Heavy precipitation and snow melt flooded roads and led to freeway closures and evacuation warnings in Northern California on Saturday, officials said.
At one point, US Highway 101 – one of California’s most famous routes – was closed in both directions in South San Francisco as “water is not receding due to non-stop rainfall & high tides preventing the water to displace,” California Highway Patrol said in an evening update. The freeway reopened later Saturday evening after flood waters receded, CHP said.
Authorities were also working to rescue submerged vehicles from the highway after some had chosen to drive through the closures, the agency said.
The California Department of Transportation also advised of a partial closure of Interstate 80 near the Nevada line midday Saturday “due to multiple spinouts over Donner Summit.” Driving through the mountain pass in the Sierra Nevada range has required tire chains for much of this month due to heavy snowfall.
In Sacramento County and adjacent areas, residents were advised to avoid travel as wind gusts of up to 55 mph toppled trees and covered roads with debris, according to a tweet from the National Weather Service in Sacramento.
A strong storm that brought widespread heavy rain Friday through Saturday, creating a flood threat for much of Northern and Central California, is nearing unprecedented levels.
By Saturday evening, San Francisco was closing in on breaking the city’s record for single wettest day ever.
“Downtown San Francisco is now at 5.45 inches, just 9 hundredths of an inch away from the daily (midnight to midnight) record of 5.54 inches,” the National Weather Service said in a 5 p.m. update on Twitter.
And meanwhile, an active jet stream pattern also brought a parade of storms fueled by an atmospheric river of Pacific moisture.
An atmospheric river is a long, narrow region in the atmosphere which can transport moisture thousands of miles, like a fire hose in the sky. This heavy rainfall will slide southward to Southern California on Saturday and Sunday, accompanied by gusty winds of 30 to 50 mph.
Residents told to shelter in place
Several small communities in northern California were under evacuation orders and warnings Saturday due to flooding. Three communities near the city of Watsonville were told to evacuate by the Santa Cruz County Sheriff’s Office due to creek flooding, while officials ordered the communities of Paradise Park and Felton to evacuate due to rising levels of the San Lorenzo River.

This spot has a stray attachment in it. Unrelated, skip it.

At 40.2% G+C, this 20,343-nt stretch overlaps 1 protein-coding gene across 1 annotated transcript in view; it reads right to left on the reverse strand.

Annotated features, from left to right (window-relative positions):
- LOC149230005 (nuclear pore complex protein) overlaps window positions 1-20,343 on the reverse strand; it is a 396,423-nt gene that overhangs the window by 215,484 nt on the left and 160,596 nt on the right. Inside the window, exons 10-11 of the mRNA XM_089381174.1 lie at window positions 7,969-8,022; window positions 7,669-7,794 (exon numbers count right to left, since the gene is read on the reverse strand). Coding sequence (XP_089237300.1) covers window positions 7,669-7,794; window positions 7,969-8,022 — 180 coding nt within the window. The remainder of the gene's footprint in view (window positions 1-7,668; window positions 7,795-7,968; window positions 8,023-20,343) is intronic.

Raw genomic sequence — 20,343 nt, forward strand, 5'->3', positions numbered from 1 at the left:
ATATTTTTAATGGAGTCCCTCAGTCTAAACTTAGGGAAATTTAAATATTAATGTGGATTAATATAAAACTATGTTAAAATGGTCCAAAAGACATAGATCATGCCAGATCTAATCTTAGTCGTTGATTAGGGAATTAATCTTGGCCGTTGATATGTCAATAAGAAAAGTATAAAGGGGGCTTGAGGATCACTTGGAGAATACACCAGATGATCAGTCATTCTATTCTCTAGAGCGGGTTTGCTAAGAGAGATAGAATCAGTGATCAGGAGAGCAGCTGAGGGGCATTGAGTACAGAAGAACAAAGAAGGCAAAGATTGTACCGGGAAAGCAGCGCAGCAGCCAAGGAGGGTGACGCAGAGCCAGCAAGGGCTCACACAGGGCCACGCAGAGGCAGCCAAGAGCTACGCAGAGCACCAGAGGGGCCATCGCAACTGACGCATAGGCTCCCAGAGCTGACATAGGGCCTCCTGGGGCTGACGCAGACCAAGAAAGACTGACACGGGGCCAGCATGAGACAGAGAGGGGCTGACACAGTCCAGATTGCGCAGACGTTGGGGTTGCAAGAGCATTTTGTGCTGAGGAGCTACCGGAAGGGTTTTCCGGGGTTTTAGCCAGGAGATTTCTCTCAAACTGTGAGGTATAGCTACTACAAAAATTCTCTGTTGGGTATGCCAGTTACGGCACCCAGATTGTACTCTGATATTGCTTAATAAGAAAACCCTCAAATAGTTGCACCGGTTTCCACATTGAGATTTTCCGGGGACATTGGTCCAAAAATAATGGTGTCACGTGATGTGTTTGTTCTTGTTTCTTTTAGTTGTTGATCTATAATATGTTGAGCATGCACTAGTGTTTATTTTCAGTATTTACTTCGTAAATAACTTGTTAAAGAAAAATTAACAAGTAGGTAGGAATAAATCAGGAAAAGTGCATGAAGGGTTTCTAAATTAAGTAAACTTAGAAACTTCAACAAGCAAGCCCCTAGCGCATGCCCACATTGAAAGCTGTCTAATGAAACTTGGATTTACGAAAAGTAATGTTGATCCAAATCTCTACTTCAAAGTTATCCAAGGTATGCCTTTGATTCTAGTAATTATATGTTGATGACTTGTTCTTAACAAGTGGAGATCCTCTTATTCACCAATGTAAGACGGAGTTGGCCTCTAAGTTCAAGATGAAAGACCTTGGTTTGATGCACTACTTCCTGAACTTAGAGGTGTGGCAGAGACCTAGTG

Neighborhoods near the Santa Rita Creek in Monterey County were put under a warning Saturday afternoon because of concerns the creek “will spill over its banks,” according to the sheriff’s office.
Evacuations from the floodwaters were being conducted Saturday with the help of an armored rescue vehicle in south San Ramon.
Residents in the community of Wilton, roughly 20 miles from Sacramento, were ordered to shelter in place due to the rains and floods.
“Rising water has made roads impassable in the area,” Sacramento County officials said on Facebook, urging those who were already on the road to head to safety and those who were home to “stay at home.”
The county on Saturday issued a proclamation of local state of emergency for the winter storms, saying the atmospheric river it’s been experiencing has caused “significant transportation impacts, rising creek and river levels and flooding” in the Wilton area.
A flood watch for more than 16 million is in effect including the entire Bay Area and Central Valley though Saturday night. Rain could ease Saturday evening before the calendar turns to 2023.
Potentially historic rainfall
Earlier weather predictions said widespread rainfall accumulations of 2 to 4 inches are expected in northern and central California, but locally higher amounts of 5 to 7 inches are also possible for the foothills.
Northern California and the central California coast have already received 2 to 4 inches of rain in the last week. The cumulative effect of multiple Pacific storm systems laden with moisture from a potent atmospheric river will make impacts such as flash floods and landslides more likely.
Videos and photos shared by the National Weather Service in San Francisco show fallen trees blocking roadways, and multiple landslides.
In Oakland, local officials urged people to stay off the roads due to the heavy rain and flooding.
“If you have to travel, use caution. City crews are working through a backlog of reports of flooding and other weather impacts,” the city posted on Twitter.
CNN’s Dave Alsup contributed to this report.